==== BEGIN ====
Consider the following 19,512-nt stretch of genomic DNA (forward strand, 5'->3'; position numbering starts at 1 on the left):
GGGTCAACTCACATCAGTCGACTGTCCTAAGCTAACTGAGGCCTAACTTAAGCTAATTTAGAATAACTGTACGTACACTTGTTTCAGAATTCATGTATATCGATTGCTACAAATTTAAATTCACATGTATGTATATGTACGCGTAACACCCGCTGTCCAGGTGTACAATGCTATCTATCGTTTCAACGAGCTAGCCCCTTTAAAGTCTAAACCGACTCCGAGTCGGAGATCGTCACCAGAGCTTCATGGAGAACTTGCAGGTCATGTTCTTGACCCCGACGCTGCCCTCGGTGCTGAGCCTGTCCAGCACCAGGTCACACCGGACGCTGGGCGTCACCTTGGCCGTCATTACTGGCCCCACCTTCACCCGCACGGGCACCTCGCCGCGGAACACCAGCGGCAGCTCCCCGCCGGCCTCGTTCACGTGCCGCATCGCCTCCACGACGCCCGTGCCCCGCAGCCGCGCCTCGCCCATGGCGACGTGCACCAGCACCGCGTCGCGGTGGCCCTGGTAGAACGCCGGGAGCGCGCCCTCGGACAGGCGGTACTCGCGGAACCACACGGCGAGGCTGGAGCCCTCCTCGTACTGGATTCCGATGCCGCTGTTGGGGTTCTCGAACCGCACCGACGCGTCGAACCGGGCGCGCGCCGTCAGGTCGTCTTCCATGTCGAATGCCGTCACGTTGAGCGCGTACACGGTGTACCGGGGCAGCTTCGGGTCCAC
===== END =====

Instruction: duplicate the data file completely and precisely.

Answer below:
Consider the following 19,512-nt stretch of genomic DNA (forward strand, 5'->3'; position numbering starts at 1 on the left):
GGGTCAACTCACATCAGTCGACTGTCCTAAGCTAACTGAGGCCTAACTTAAGCTAATTTAGAATAACTGTACGTACACTTGTTTCAGAATTCATGTATATCGATTGCTACAAATTTAAATTCACATGTATGTATATGTACGCGTAACACCCGCTGTCCAGGTGTACAATGCTATCTATCGTTTCAACGAGCTAGCCCCTTTAAAGTCTAAACCGACTCCGAGTCGGAGATCGTCACCAGAGCTTCATGGAGAACTTGCAGGTCATGTTCTTGACCCCGACGCTGCCCTCGGTGCTGAGCCTGTCCAGCACCAGGTCACACCGGACGCTGGGCGTCACCTTGGCCGTCATTACTGGCCCCACCTTCACCCGCACGGGCACCTCGCCGCGGAACACCAGCGGCAGCTCCCCGCCGGCCTCGTTCACGTGCCGCATCGCCTCCACGACGCCCGTGCCCCGCAGCCGCGCCTCGCCCATGGCGACGTGCACCAGCACCGCGTCGCGGTGGCCCTGGTAGAACGCCGGGAGCGCGCCCTCGGACAGGCGGTACTCGCGGAACCACACGGCGAGGCTGGAGCCCTCCTCGTACTGGATTCCGATGCCGCTGTTGGGGTTCTCGAACCGCACCGACGCGTCGAACCGGGCGCGCGCCGTCAGGTCGTCTTCCATGTCGAATGCCGTCACGTTGAGCGCGTACACGGTGTACCGGGGCAGCTTCGGGTCCAC